The Game is the Best Teacher Myth

Misunderstanding The Meaning

Many coaches will be guilty of using the phrase “the game is the best teacher”. I’m no different, as a coach I firmly believe that the best coaches spend little time coaching because they are creative in their session planning and how to structure sessions in such a way that the game leads players to problem solving in relation to any learning topic that might be in focus. What does that mean you ask? It means a coach who educates footballers on a topic by setting up a practice that is focused on problem solving surrounding the topic within a structured game like environment. Take for example the session pictured below this paragraph. If a coach was looking to focus on decision making when playing forward, he or she might break a session down to really give focus on the decisions of players when playing forward. The players within the session are freely allowed make mistakes and good decisions, the more they practice the more they work out the best route to working the ball forward. When I’ve said the phrase “The game is the best teacher” in the past I always assumed coaches understood that the game was only the best teacher if it was structured to be so. These past few weeks have really destroyed that assumption as I’ve come to both witness and speak to coaches who don’t understand the true meaning of that phrase at all. (Continued Below)

Hold on a Minute This Can’t be Right

It’s a freezing cold Friday evening and I’m early for a recreational game of astro. I decide to watch a training session that is taking place on the pitch next to mine. The kids are about twelve years old. I look on as the coach splits his players into two sides and then begins his brief chat. “OK guys we are going to work on shape, our defending has to improve on last week”. For the final twenty five minutes of the session the coach lets the kids play freely, numerous times he yells onto the pitch “shape, shape, get the shape”. It becomes apparent most of the teams defenders are playing in the red bibs, they are by far the better of the sides playing and are rarely having to defend at all. During the twenty minutes of play I rarely see organisation or situations that might attempt to expose the ‘shape’ of the red team. The coach stated he wanted to focus on shape, but from where I was stood there was absolutely nothing within the game that really tested or asked questions of the red team in relation to their shape, nothing in his session before this had been structured to focus on shape, it was small sided games followed by a bigger game for the entire hour. It just looked to me like kids running around freely in this bigger game. There was multiple situations where the red team would have been exposed on the counter attack due to lack of shape had their opposition had that bit more quality about them, not once was the game stopped or any questions asked of the kids about that potential weakness, the kids where just allowed play while every now and then those words “shape, shape” were yelled on. As I walked away from the pitch I overheard the coach speaking to one of the parents, it was a big eye opening moment for me and words I won’t forget in a hurry “They get nothing out of running around Paul, sure they could do that at home, the game is the best teacher after all”. It’s the first time I ever stopped and really thought about that statement “the game is the best teacher”. Could it be that some coaches actually think by just allowing players to play football that playing football alone will teach them everything and be enough to focus learning on everything, could it be that some coaches misunderstand the statement that “the game is the best teacher”. I had to go research this. (Continued Below)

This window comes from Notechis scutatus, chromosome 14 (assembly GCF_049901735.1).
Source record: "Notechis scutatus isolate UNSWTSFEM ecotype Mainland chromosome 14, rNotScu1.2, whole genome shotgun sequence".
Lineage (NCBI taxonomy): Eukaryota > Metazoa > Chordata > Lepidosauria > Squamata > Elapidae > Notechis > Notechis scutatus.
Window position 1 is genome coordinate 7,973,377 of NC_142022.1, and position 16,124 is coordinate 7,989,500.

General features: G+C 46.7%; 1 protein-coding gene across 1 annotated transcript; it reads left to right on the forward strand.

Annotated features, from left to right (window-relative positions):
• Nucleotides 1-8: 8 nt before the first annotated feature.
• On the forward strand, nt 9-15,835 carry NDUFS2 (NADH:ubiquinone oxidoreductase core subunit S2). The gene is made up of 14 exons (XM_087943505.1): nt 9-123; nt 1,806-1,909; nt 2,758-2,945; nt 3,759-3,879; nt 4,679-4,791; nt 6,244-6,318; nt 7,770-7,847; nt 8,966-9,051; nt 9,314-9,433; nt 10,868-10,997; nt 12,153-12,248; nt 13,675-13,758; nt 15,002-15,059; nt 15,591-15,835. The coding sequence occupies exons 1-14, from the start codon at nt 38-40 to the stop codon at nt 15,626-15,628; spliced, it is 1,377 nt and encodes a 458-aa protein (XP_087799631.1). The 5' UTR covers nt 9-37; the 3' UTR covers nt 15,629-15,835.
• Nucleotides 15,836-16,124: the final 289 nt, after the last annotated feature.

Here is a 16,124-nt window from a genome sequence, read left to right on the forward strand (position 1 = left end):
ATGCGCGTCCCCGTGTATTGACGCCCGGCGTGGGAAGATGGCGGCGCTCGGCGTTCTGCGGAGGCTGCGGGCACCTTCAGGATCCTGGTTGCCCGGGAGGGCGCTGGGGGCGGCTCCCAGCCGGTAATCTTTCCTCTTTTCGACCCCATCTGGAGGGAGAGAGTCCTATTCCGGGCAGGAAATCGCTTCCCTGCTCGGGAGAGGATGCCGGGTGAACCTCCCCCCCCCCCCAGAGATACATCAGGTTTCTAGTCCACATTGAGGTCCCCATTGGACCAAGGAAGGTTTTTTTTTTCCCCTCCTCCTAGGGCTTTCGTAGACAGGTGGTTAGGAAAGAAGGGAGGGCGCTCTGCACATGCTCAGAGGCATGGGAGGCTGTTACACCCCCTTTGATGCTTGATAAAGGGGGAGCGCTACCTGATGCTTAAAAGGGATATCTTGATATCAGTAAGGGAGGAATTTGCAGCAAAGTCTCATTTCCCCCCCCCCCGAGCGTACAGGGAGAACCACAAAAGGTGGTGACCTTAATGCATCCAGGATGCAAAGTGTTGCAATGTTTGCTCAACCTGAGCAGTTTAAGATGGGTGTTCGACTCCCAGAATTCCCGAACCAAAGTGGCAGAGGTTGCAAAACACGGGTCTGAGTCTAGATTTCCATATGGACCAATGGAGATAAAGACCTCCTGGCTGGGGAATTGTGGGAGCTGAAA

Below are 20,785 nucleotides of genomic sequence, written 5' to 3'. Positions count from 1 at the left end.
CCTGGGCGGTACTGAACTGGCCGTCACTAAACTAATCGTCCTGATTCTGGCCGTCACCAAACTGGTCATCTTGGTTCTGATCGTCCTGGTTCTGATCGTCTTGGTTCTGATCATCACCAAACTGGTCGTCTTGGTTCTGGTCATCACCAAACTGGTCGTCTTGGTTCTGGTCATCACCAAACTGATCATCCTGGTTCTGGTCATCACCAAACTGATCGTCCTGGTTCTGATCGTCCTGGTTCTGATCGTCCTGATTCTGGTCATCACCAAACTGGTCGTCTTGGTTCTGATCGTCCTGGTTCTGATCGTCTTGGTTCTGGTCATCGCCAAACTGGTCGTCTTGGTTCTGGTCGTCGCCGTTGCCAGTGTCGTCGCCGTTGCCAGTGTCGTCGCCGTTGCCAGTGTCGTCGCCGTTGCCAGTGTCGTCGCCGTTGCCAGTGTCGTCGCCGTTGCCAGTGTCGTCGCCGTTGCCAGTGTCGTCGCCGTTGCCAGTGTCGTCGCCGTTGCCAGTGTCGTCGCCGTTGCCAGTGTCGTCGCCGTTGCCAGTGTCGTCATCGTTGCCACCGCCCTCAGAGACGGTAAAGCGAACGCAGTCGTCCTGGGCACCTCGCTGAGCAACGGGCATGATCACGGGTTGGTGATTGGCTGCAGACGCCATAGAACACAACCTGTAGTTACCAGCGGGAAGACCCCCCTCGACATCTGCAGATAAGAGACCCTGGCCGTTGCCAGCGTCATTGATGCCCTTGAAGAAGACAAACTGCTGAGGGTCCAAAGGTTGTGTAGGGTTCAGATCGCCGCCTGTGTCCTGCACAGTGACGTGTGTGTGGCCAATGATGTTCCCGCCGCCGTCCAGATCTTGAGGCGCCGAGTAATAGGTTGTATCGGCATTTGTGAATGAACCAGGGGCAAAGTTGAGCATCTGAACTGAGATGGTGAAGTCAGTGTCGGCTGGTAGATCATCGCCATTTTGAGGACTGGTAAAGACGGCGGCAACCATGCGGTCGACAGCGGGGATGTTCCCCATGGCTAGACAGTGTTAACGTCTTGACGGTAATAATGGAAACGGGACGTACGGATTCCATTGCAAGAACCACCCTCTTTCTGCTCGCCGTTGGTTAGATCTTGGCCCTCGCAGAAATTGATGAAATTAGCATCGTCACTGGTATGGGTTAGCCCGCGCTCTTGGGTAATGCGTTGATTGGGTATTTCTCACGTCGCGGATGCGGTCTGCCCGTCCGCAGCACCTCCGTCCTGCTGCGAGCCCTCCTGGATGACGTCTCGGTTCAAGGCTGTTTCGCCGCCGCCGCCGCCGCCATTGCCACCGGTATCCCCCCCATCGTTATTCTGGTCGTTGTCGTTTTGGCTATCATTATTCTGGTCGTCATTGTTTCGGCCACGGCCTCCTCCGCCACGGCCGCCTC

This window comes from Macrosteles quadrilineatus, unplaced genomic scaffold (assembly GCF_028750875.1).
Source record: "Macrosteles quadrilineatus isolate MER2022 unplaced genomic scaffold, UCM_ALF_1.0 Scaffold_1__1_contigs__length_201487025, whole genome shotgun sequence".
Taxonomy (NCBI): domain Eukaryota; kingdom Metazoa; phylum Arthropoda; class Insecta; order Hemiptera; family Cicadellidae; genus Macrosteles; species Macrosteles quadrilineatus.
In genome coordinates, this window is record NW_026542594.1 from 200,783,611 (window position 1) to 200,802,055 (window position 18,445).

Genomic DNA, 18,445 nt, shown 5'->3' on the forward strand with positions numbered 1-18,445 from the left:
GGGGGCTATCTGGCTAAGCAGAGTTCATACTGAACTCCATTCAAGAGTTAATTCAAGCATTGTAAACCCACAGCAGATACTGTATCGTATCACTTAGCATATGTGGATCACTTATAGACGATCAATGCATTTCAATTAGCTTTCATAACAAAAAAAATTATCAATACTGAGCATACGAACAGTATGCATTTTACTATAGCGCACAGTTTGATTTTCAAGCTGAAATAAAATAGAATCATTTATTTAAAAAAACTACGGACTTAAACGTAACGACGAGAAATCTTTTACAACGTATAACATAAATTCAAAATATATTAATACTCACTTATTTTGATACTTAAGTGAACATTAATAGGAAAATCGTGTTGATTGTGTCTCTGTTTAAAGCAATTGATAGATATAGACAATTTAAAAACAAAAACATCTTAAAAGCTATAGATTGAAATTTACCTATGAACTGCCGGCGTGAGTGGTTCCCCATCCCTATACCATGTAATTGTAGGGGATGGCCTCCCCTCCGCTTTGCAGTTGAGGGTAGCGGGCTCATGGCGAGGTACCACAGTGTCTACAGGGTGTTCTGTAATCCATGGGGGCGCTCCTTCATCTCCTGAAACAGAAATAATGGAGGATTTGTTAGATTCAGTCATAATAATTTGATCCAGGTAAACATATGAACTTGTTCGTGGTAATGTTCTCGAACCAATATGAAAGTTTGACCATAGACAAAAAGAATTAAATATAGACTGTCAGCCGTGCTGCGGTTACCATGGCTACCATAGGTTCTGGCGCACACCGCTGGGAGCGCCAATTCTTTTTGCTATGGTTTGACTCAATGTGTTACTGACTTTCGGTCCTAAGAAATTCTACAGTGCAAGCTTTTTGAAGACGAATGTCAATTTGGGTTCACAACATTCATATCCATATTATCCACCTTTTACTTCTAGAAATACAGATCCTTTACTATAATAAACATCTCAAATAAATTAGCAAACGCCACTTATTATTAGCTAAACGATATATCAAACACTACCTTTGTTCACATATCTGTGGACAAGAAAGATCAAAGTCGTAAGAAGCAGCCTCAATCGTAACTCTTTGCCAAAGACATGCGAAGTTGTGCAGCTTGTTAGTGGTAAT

Let them Play

Let them play, just let them play. You only have to do some quick google searches online to find thousands of articles and messages carrying the “just let them play” title. Much like “the game is the best teacher” message I suspected that some coaches are picking up the wrong message from this. Over the past few weeks I’ve used the Keepitonthedeck platform to reach out to hundreds of coaches at development age groups to ask them about their thoughts on “the game is the best teacher” and my fears were confirmed. There are coaches out there who don’t truly understand the meaning of this statement, there are coaches out there who use this phrase to justify lazy coaching sessions, there are coaches out there who think by simply letting kids play that they will learn everything without the need to focus in on learning topics.

Change the Message

At the beginning of this piece I made a statement that good coaches rarely coach. That phrase is not to say the coach doesn’t play a role in sessions, of course he or she does. It’s within the structure of sessions and how a coach creates a session that we see the skills/creativity of a coach. For coaches to be out there at development level simply throwing out two sets of jerseys and allowing kids play for an entire session thinking the kids are learning everything there is to learn is astonishing. So let’s change the message “the game is the best teacher” to “the game is the best teacher if it is used to teach”. What kids don’t like to play freely? of course kids love to play freely, every session should allow kids play a game without conditions, but as coaches by structuring sessions in the lead up to those free games with clear defined learning outcomes within them, then you’ll notice a kid carry what he learn’t into those free games more and more, you’ll notice development taking place at a much faster rate. Let them play, of course, but playing can also be within a structured set up that leads players to learning outcomes. “The game is the best teacher”, of course it is, but only if it is used to teach.